Very few movie objects become truly iconic. There are the ruby slippers, Marilyn Monroe’s white dress from “The Seven Year Itch” and perhaps a few others. Those objects have a cultural significance beyond a single film.
There are a few qualities they share. The first is an unforgettable look that makes them immediately recognizable and the second is an emotional resonance so powerful it approaches the universal. They often also have an unmistakable symbolism. The ruby slippers suggest the power of childhood fantasy and escapism, for example, while the white dress is a perfect image of irrepressible sexuality.
How did you find the artists to illustrate the book and what made them right for this project?
The book was developed from a column I wrote for a British film magazine called “The Big Picture”, of which I was editor for a couple of years. The editor-in-chief has a background in graphic design and knew various illustrators he thought might be right for the book. He spoke to them about it, they submitted portfolios, and we chose the three we thought would work best. The way their three distinct styles would blend to create the look of the book was an important factor in the decision, as was the ability to highlight in the illustrations certain aspects of the objects highlighted in the text.
In a digital world, how can a book like this demonstrate the benefits of a traditional book on paper?
As Rosebud Sleds and Horses’ Heads is about evocative objects, one of the aims behind it was to create a book that was an interesting object in itself, something that was enjoyable to handle and to display but that would still cost less than $20. That was easy for me to say, though. I’m a writer: all I do is type. It was the publishers, the printers and, most of all, the illustrators (Charlie Marshall, David McMillan and Jayde Perkin) who had the responsibility of making the book an impressive physical object, and I’m indebted to them for pulling it off.
What was the biggest surprise you uncovered in researching the book?
Years ago, when I first became interested in the subject but well before I started writing the book, I researched the horse’s head in “The Godfather”. It was a little shocking to learn that it was a real horse’s head. When I tell people that, they sometimes think it was the real head of the live horse that is seen earlier in the film. It wasn’t: it was bought from a dog food factory and then painted so that it appeared to be the head of the horse that plays the racehorse in the earlier scene. I’d be fascinated to talk to the person who had to paint the head. It can’t have been a pleasant job.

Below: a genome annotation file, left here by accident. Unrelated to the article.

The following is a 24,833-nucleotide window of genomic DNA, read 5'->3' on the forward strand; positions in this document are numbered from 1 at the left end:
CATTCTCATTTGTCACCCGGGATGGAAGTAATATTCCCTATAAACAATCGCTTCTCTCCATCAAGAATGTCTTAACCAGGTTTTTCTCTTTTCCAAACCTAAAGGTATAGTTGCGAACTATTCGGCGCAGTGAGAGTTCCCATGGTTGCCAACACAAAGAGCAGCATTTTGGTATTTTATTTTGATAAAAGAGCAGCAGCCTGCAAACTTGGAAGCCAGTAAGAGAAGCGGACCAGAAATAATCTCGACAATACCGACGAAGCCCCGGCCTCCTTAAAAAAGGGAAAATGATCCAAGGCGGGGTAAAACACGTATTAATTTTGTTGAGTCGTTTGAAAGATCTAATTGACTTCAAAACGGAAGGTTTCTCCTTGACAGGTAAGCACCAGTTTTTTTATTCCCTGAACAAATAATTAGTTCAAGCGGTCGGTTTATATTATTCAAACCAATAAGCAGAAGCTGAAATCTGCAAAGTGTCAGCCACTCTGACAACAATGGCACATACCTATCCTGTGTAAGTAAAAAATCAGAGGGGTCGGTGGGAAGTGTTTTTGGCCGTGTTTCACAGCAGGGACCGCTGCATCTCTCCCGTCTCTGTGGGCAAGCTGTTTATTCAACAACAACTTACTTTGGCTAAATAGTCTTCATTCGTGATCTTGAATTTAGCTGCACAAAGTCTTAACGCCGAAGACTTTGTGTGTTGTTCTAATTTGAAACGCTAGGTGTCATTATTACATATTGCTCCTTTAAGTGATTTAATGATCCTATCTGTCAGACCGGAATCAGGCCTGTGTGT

Something that surprised me when I began research with the book in mind was that a book about evocative objects on film didn’t already exist. There are many wonderful books about objects in other areas of life and about film memorabilia, but I couldn’t find one written from a film critic’s point of view about the role objects play in movies. I wanted to read one, so I wrote one.
The object people talk to me about most frequently is their favorite object, the one there was no way I could possibly have left out of the book, but somehow did. That object has been everything from the watermelon in The Adventures of Buckaroo Banzai Across the Eighth Dimension to the bowling ball in Grease 2.
Those are always enjoyable conversations. It’s not like those times as a critic when you’re forced to write a top 10 list and people call you an idiot for not including X or Y. Rosebud Sleds and Horses’ Heads was never intended to be a definitive collection of the “greatest” film objects, but a celebration of some of the most evocative, and I love talking to people about their favorites. It’s such a fertile subject.